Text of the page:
Take the 2-minute tour ×
Graphic Design Stack Exchange is a question and answer site for professional graphic designers and non-designers trying to do their own graphic design. It's 100% free, no registration required.

This website uses a tiled grey background that looks good on brighter screens, but too dark for 'standard' Internet brightness/contrast.

The less bright one is obviously more muted and the colours do not look good, but we can't control what brightness people use and I'd like some opinions on whether to account for darker screens or lighter.

Obviously lighter ones can be harsher on the eyes, so we don't want to blind people, but do want the colours and textures to look as they should.

If we should account for darker screens, then we'll have a lighter background.

Any ideas appreciated.

share|improve this question
    
I just wanted to add that you have zero control over a user's display so you have to shoot for the median, which sucks. People do the craziest things to monitor settings and get used to how out of 'normal' they are. –  TunaMaxx Jan 17 at 17:22
add comment

1 Answer

up vote 1 down vote accepted

Some of this is subjective, but if you want to make sure you don't cross the line into having text which risks being unreadable, you can use the W3C's AA or AAA accessibility guidelines.

The easy way to do this is by plugging the colours you use into a tool like snook.ca's colour contrast checker.

According to that, the colours used on the 'grey on grey' box do cross the line and don't meet accessibility standards for readability at AA or AAA level unless the text was at least 18pt.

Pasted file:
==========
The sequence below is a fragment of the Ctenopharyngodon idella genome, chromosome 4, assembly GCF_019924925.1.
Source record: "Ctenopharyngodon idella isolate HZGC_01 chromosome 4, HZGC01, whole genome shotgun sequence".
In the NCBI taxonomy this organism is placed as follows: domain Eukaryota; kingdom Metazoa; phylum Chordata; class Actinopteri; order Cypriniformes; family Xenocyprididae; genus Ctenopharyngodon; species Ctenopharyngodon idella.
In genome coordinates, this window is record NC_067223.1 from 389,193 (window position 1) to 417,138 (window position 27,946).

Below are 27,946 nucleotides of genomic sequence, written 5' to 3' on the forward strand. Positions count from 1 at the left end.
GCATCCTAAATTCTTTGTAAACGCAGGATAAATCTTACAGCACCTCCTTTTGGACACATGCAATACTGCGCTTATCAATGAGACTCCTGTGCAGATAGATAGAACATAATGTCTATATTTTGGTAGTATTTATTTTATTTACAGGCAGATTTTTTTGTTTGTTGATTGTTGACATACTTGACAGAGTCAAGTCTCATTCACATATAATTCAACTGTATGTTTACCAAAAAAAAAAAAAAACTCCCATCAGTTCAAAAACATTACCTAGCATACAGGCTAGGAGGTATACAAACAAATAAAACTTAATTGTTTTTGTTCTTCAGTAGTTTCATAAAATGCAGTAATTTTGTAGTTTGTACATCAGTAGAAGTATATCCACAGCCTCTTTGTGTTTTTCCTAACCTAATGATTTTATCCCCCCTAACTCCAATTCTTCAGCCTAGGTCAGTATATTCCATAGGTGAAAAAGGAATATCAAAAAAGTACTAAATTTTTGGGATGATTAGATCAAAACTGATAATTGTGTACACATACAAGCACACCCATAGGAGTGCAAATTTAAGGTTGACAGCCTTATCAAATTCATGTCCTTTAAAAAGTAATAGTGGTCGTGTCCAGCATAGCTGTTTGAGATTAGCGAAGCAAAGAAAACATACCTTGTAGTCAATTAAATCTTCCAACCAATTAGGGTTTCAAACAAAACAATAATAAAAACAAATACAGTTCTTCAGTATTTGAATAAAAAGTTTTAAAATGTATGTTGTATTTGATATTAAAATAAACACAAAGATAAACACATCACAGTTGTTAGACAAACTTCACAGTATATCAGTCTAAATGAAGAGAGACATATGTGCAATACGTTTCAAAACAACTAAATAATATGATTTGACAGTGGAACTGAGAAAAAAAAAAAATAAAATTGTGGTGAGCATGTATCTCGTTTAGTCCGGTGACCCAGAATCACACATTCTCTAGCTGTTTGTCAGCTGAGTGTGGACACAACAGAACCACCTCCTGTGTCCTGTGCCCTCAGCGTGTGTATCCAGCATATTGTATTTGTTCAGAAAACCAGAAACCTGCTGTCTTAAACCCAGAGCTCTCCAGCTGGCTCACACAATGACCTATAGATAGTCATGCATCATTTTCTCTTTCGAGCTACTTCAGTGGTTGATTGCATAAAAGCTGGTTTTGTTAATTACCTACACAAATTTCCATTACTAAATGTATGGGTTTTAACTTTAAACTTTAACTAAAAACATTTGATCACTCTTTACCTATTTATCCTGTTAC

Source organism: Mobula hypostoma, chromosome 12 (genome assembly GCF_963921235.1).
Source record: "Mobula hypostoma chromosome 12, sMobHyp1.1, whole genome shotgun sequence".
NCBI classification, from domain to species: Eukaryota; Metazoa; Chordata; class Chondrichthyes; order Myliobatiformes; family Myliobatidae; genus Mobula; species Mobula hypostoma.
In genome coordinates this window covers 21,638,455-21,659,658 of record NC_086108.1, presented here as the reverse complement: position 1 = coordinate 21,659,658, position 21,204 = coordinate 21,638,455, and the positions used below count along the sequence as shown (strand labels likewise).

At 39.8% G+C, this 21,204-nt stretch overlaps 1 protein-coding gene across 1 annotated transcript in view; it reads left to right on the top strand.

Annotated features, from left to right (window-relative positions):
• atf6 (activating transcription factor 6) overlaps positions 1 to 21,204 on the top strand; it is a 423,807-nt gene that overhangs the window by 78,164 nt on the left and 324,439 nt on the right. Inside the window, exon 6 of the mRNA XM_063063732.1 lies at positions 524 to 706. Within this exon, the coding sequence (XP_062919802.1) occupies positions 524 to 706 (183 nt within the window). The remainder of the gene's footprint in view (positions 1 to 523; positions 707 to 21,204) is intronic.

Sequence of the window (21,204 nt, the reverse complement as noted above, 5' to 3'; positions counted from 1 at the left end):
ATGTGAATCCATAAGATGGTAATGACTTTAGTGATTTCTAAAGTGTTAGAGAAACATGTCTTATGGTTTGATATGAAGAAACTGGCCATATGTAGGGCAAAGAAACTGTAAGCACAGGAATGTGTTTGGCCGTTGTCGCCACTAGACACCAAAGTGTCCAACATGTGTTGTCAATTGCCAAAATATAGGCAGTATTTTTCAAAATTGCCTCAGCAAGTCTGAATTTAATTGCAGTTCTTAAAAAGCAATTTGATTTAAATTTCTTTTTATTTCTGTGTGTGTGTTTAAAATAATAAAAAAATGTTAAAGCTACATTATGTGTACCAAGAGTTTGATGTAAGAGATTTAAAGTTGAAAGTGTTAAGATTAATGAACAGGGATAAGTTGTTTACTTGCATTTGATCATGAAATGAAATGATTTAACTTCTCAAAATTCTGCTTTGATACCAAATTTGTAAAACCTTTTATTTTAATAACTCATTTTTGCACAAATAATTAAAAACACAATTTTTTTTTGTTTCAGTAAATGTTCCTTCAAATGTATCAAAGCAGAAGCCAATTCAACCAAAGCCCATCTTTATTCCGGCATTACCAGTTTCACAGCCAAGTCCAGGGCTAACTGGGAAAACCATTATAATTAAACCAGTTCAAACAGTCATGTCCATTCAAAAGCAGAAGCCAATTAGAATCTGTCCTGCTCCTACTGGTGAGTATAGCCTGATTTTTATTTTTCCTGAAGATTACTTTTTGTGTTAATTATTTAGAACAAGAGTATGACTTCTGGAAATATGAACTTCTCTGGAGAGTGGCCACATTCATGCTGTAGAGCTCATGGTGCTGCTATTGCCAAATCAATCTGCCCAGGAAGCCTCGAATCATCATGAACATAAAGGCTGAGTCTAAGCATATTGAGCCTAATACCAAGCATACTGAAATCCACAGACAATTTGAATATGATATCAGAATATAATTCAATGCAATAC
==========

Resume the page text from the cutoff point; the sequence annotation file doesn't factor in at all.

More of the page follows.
enter image description here

So a good next step would be to find the functional middle ground between the grey-on-grey you want, and the colour contrast needed to pass at least AA accessibility.

For example, after a little playing with the "Value" sliders, something like this might work for you:

enter image description here

share|improve this answer
    
Thanks for the answer and links, it is subjective I agree. It also makes a difference when users switch from white-based backgrounds to darker ones and I think that's where my main concern is. I don't really want them having to adjust their eyes after viewing lighter bgs. The snook.ca colour contrast tool said it was fine based on the corresponding bg colour of #DBDBDB at it's darkest, so it's technically OK, but I'll have a browse of others too and try to be objective. Thanks again. –  uname12 Jan 17 at 14:11
add comment

Your Answer

 
discard

By posting your answer, you agree to the privacy policy and terms of service.

Not the answer you're looking for? Browse other questions tagged or ask your own question.